Iron is an essential part of hemoglobin, needed to transport oxygen to every body cell and enzymes. It is needed for healthy brain development and immune function. A deficiency can lead to anemia, fatigue and infections. Excess amount can cause an enlarged liver, skin coloring, diabetes and internal damage. High iron foods include meats, beans, spinach, seeds and whole-wheat foods.

Manganese helps in bone formation, metabolism of energy from foods, and is a part of many enzymes. It is rare to have a deficiency or consume excess from dietary sources. It is found in whole-grain products, lentils, and some fruits (pineapple and strawberries) and vegetables (kale).

Selenium works with Vitamin E as an antioxidant, both protecting cells and supporting immune function. It is found in seeds, whole-grains, seafood, organ meats and eggs. Deficiency or overconsumption is rare in a normal diet.

Zinc helps your body use food, support enzymatic reactions and promote cell reproduction and tissue growth and repair. Zinc is found in whole-grain products, meats, eggs, peas, nuts and seeds. A zinc deficiency can impair growth in children and cause birth defects during pregnancy. Avoid excess zinc supplementation.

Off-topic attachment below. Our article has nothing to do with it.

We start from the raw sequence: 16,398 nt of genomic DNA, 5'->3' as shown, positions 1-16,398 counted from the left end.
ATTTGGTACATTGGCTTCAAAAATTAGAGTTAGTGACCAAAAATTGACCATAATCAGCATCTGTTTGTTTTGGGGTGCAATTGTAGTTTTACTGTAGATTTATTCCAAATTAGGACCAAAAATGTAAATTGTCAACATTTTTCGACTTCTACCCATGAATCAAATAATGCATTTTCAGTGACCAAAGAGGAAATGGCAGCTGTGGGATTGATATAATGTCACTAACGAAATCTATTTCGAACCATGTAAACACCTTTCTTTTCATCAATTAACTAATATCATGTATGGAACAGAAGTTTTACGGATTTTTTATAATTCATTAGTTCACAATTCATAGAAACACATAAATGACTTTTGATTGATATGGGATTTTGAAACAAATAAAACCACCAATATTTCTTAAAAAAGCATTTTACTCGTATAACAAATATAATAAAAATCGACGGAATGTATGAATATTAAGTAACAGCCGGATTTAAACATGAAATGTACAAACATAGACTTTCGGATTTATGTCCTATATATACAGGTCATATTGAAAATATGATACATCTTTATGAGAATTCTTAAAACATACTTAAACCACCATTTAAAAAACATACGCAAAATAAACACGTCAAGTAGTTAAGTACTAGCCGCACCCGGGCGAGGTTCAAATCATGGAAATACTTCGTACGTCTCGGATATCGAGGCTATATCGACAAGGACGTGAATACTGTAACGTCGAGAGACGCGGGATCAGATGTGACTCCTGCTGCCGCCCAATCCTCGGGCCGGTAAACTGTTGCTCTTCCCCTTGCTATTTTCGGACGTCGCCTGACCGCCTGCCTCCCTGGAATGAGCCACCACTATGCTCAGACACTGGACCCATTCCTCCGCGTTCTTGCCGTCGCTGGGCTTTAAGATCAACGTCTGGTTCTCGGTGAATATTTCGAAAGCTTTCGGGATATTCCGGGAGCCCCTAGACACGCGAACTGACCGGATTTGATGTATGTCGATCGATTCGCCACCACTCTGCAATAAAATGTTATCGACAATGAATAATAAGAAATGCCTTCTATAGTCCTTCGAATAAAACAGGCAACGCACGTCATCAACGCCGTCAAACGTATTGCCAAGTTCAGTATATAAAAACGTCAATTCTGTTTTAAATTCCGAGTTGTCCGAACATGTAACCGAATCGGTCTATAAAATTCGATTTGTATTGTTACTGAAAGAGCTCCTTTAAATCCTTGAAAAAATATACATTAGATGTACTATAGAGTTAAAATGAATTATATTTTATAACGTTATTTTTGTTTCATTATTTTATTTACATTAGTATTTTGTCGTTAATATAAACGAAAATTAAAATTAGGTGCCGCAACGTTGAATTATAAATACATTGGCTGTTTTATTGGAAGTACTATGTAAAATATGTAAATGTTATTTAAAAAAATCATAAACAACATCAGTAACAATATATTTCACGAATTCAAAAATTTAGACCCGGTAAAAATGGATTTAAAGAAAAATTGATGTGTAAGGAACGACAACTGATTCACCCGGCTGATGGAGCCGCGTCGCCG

Molybdenum is a part of enzymes and works with riboflavin to help use iron to make red blood cells. Deficiency and excess consumption in a normal diet is rare.

What Is Saturated Fat? How Much Should I Have?

Emily DeLacey MS, RD is a Registered Dietitian and currently working in Jamaica as a HIV/ AIDS Prevention Specialist. She attended Central Washington University for her Bachelor's Degree in Science and Dietetics and continued on after her internship to Kent State University for her Master's Degree in Science and Nutrition, with a focus on public health and advocacy. She served as a U.S. Peace Corps Volunteer in Malawi 2012-2014 working as a Community Health Advisor in a rural village, immersing in the joys of life without electricity or running water. She has been to 20+ countries and 47 of the 50 states in the US. Traveling, adventuring and experiencing new cultures has made her a passionate advocate for the equality of nutrition and wellness for all people.

{{ oArticle.title }}

{{ oArticle.subtitle }}